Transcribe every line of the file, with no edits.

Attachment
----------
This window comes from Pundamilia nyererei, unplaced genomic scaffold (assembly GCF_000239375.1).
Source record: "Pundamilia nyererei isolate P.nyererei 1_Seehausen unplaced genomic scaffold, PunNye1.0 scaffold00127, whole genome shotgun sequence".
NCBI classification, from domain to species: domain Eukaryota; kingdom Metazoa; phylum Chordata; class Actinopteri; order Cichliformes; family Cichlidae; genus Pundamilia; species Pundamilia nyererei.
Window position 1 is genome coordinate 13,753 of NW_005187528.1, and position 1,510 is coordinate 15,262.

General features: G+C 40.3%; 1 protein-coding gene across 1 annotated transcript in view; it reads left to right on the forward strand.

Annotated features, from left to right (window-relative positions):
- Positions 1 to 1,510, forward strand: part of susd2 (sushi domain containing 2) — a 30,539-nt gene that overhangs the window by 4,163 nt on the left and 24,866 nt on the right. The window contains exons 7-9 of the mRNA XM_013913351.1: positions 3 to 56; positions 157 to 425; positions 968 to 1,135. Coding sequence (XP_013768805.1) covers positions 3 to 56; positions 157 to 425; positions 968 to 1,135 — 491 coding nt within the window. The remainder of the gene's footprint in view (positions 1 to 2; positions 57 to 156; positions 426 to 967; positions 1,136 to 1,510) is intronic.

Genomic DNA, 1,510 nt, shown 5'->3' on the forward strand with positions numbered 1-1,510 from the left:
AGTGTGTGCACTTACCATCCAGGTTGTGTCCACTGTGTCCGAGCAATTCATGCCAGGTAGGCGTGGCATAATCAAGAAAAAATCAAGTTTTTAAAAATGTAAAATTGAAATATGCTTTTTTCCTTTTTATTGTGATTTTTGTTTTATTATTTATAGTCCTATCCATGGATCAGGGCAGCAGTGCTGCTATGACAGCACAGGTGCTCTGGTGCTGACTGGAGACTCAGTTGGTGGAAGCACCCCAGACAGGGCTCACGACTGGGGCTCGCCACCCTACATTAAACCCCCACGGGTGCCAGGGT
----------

This window comes from Pundamilia nyererei, unplaced genomic scaffold (assembly GCF_000239375.1).
Source record: "Pundamilia nyererei isolate P.nyererei 1_Seehausen unplaced genomic scaffold, PunNye1.0 scaffold00127, whole genome shotgun sequence".
NCBI classification, from domain to species: domain Eukaryota; kingdom Metazoa; phylum Chordata; class Actinopteri; order Cichliformes; family Cichlidae; genus Pundamilia; species Pundamilia nyererei.
Window position 1 is genome coordinate 13,753 of NW_005187528.1, and position 1,510 is coordinate 15,262.

General features: G+C 40.3%; 1 protein-coding gene across 1 annotated transcript in view; it reads left to right on the forward strand.

Annotated features, from left to right (window-relative positions):
- Positions 1 to 1,510, forward strand: part of susd2 (sushi domain containing 2) — a 30,539-nt gene that overhangs the window by 4,163 nt on the left and 24,866 nt on the right. The window contains exons 7-9 of the mRNA XM_013913351.1: positions 3 to 56; positions 157 to 425; positions 968 to 1,135. Coding sequence (XP_013768805.1) covers positions 3 to 56; positions 157 to 425; positions 968 to 1,135 — 491 coding nt within the window. The remainder of the gene's footprint in view (positions 1 to 2; positions 57 to 156; positions 426 to 967; positions 1,136 to 1,510) is intronic.

Genomic DNA, 1,510 nt, shown 5'->3' on the forward strand with positions numbered 1-1,510 from the left:
AGTGTGTGCACTTACCATCCAGGTTGTGTCCACTGTGTCCGAGCAATTCATGCCAGGTAGGCGTGGCATAATCAAGAAAAAATCAAGTTTTTAAAAATGTAAAATTGAAATATGCTTTTTTCCTTTTTATTGTGATTTTTGTTTTATTATTTATAGTCCTATCCATGGATCAGGGCAGCAGTGCTGCTATGACAGCACAGGTGCTCTGGTGCTGACTGGAGACTCAGTTGGTGGAAGCACCCCAGACAGGGCTCACGACTGGGGCTCGCCACCCTACATTAAACCCCCACGGGTGCCAGGGT